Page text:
Personality trait or mental disorder? The same genes may weigh in on both
You don’t need fancy genome-sequencing or brain-imaging equipment to know that some of the people we know and love are just a little, well, out there.
We used to call these people “worriers,” “creative types,” “eccentrics” or “loners.” Like the rest of us, they seem to have come into the world with some recognizably fixed personality settings: They’re friendly or moody or dreamy or disorganized. They’re just more extremely so.
Increasingly, we’ve come to acknowledge that some people who occupy the outer fringes of those character types have psychiatric disorders that stand in the way of their living the lives they want. At some point, the pronounced traits they’ve had from the start got nudged over an invisible line by age, adversity or life’s escalating demands.
They have a mental illness: depression, attention deficit disorder, bipolar depression, schizophrenia.
This notion — that mental illnesses are largely inborn personality traits that get pushed into extreme territory by life experience — has just gotten some high-tech confirmation from researchers at UC San Diego.
Aggregating the genetic profiles of close to 261,000 people, a UCSD team led by neuroscientist Chi-Hua Chen has identified six regions of the human genome that are significantly linked to specific personality traits. And when they compared the genetic regions linked to certain personality traits with the genetic sites that can be linked to certain psychiatric disorders, they found some remarkable points of overlap.
Take, for instance, “neuroticism,” one of the “big five” personality traits that psychologists use to measure and describe the fixed behavioral tendencies that collectively make up our personalities. Someone who scores high in neuroticism is generally given to negative emotions such as sadness or anger or dread, whereas someone who scores low on this trait has a generally sunny disposition.
Psychologists have known for many years that high levels of neuroticism predispose a person to depression and anxiety. But Chen and her team found that, in the huge population for which they had detailed genetic information, the places on the genome where variations predicted neuroticism were the same places where variations appeared that were linked to major depressive disorder and generalized anxiety disorder.
The UCSD team also found a link between extraversion – a tendency to be talkative, friendly and highly social – and attention deficit and hyperactivity disorder (ADHD). Several of the sites on the genome that Chen’s team found to be associated with extraversion were the same sites that genetic studies have linked to ADHD.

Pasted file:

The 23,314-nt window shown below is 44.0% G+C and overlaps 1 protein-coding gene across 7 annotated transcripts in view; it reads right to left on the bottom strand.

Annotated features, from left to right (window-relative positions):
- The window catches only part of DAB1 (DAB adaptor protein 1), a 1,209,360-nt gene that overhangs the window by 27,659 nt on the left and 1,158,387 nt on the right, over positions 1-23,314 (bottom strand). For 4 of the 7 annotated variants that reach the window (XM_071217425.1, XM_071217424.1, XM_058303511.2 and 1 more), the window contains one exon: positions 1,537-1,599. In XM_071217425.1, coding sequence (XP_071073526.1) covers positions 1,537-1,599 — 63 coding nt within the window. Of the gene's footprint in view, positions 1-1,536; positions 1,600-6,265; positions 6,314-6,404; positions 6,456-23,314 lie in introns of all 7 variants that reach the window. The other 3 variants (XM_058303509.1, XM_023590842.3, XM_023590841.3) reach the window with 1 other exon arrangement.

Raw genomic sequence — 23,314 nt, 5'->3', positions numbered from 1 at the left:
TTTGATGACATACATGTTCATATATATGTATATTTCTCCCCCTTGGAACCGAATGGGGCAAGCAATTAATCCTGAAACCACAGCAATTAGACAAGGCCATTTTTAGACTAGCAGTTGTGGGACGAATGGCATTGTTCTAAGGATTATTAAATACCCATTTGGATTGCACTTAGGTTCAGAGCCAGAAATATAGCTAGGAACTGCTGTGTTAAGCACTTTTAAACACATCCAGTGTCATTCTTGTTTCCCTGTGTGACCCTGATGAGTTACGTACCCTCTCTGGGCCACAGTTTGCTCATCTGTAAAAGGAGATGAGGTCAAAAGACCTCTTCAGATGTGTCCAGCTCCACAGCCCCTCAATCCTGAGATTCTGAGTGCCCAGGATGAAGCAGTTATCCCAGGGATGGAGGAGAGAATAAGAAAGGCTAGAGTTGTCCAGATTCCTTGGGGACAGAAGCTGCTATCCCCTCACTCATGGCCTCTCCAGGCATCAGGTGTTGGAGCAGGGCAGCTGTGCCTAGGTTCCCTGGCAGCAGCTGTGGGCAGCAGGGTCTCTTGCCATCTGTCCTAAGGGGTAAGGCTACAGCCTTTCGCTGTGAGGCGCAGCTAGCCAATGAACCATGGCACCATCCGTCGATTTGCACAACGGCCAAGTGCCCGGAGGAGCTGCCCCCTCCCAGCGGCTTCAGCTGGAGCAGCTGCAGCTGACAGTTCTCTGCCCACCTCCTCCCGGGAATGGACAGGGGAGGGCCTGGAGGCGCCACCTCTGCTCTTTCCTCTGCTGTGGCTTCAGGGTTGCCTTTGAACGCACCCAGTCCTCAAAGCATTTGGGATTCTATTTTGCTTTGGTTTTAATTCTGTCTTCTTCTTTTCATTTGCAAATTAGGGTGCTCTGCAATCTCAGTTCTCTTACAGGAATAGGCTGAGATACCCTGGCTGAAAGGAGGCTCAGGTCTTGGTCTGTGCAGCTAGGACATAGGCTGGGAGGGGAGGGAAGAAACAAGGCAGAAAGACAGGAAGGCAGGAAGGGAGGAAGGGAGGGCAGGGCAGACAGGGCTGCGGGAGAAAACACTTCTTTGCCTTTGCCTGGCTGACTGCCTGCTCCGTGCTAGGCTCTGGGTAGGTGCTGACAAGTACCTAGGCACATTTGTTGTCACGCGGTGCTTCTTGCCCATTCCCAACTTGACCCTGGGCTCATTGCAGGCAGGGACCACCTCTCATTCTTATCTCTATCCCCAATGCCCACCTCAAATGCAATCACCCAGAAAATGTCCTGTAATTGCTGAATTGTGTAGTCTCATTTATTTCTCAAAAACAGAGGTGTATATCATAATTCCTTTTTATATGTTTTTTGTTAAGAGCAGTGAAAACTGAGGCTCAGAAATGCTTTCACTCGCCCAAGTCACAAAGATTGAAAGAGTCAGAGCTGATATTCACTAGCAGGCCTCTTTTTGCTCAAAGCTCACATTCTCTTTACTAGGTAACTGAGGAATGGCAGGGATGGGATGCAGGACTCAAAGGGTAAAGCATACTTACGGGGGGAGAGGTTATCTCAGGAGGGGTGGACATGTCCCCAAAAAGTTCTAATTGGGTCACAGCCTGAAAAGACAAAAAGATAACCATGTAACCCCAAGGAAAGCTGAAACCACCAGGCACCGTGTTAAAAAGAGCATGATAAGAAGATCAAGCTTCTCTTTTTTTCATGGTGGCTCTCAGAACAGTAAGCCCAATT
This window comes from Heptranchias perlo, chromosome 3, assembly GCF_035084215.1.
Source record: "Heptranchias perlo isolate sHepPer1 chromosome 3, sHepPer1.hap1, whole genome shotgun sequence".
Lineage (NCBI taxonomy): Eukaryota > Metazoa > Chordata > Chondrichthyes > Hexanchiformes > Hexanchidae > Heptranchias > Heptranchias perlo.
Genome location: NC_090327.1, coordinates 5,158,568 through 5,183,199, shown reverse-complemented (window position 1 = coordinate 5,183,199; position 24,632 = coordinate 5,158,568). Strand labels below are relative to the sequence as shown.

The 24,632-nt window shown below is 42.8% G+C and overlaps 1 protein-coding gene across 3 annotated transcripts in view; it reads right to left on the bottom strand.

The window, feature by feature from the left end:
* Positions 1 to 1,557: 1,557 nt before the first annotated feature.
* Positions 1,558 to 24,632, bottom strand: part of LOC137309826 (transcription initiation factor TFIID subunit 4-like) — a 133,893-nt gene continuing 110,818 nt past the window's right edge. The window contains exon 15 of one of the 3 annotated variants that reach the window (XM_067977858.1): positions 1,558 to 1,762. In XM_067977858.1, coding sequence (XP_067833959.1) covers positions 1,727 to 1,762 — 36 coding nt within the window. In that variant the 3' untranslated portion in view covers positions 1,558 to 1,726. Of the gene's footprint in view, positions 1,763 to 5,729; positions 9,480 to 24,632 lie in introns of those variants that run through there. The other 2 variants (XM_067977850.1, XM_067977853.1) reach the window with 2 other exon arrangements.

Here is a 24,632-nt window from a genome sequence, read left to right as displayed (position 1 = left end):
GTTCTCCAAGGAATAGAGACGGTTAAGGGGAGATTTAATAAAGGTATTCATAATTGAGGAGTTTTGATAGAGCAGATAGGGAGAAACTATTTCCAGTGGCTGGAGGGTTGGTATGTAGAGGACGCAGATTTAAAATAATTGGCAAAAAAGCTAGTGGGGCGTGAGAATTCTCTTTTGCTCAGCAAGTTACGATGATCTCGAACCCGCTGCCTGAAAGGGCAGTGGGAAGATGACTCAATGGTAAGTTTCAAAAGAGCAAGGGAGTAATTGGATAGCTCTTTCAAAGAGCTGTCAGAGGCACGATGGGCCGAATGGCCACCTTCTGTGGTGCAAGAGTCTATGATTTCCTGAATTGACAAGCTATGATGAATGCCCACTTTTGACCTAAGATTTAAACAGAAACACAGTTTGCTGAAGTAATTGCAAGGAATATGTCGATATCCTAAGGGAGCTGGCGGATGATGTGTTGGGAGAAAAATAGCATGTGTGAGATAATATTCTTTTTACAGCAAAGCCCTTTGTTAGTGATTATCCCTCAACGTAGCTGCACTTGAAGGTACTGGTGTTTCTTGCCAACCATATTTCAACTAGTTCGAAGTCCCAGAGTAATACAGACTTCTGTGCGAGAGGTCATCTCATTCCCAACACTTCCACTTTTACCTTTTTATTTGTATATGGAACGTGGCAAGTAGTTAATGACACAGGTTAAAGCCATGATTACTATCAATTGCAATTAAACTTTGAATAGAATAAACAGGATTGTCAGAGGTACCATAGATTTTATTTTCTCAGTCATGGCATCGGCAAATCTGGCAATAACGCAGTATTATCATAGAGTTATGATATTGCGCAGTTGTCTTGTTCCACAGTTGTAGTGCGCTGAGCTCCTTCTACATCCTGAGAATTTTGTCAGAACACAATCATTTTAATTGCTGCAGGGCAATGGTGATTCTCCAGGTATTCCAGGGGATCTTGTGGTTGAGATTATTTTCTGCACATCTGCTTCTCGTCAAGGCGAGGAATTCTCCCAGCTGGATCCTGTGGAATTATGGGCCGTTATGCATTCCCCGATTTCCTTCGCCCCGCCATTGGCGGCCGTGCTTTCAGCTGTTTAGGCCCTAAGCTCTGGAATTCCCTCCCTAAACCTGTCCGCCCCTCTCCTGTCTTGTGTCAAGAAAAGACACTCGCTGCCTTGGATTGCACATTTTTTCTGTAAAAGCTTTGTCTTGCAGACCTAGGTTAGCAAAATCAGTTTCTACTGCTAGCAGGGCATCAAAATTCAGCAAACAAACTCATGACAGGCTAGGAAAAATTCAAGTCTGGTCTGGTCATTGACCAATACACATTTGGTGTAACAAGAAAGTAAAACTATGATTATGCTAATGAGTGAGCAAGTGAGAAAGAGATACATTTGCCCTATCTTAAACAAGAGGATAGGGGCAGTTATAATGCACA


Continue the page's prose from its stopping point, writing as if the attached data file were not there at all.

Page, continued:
Chen’s team also found “openness,” another of the five traits that psychologists use to define our personalities, to be closely linked to schizophrenia and bipolar disorder. In these large groups of people studied, the researchers found that those who are intellectually curious, highly creative, risk-taking and generally open to new experiences tend to have genetic variations in predictable places on the genome. But they also found that people with schizophrenia or bipolar disorder tend to have genetic variations in those same places on the genome.
To hunt for these patterns, called “genome-wide associations,” the UCSD team combed through data from four large troves of genetic data. Those came from the commercial genomics service, 23andMe; from the Europe-based Genetics of Personality Consortium; from British-based Biobank and from Decode Genetics, an Iceland-based human genetics company.
The group’s findings were published this week in the journal Nature Genetics.
Scores on two of the big five personality traits did not show any association with mental illnesses. Those were agreeableness (an inclination toward cooperative and compassionate behavior) and conscientiousness (a tendency to act responsibly and exercise self-discipline).
Findings like this might go a long way toward confirming some of our gut instincts about some mental disorders – that schizophrenia and bipolar disorder seem to be concentrated among “creative” types, and that ADHD might just be too much of a thing – friendliness – that we usually value highly. But they should also help confirm the idea that nature deals us with some very strong behavioral predispositions that nurture – the circumstances in which we live – can only channel in different directions.
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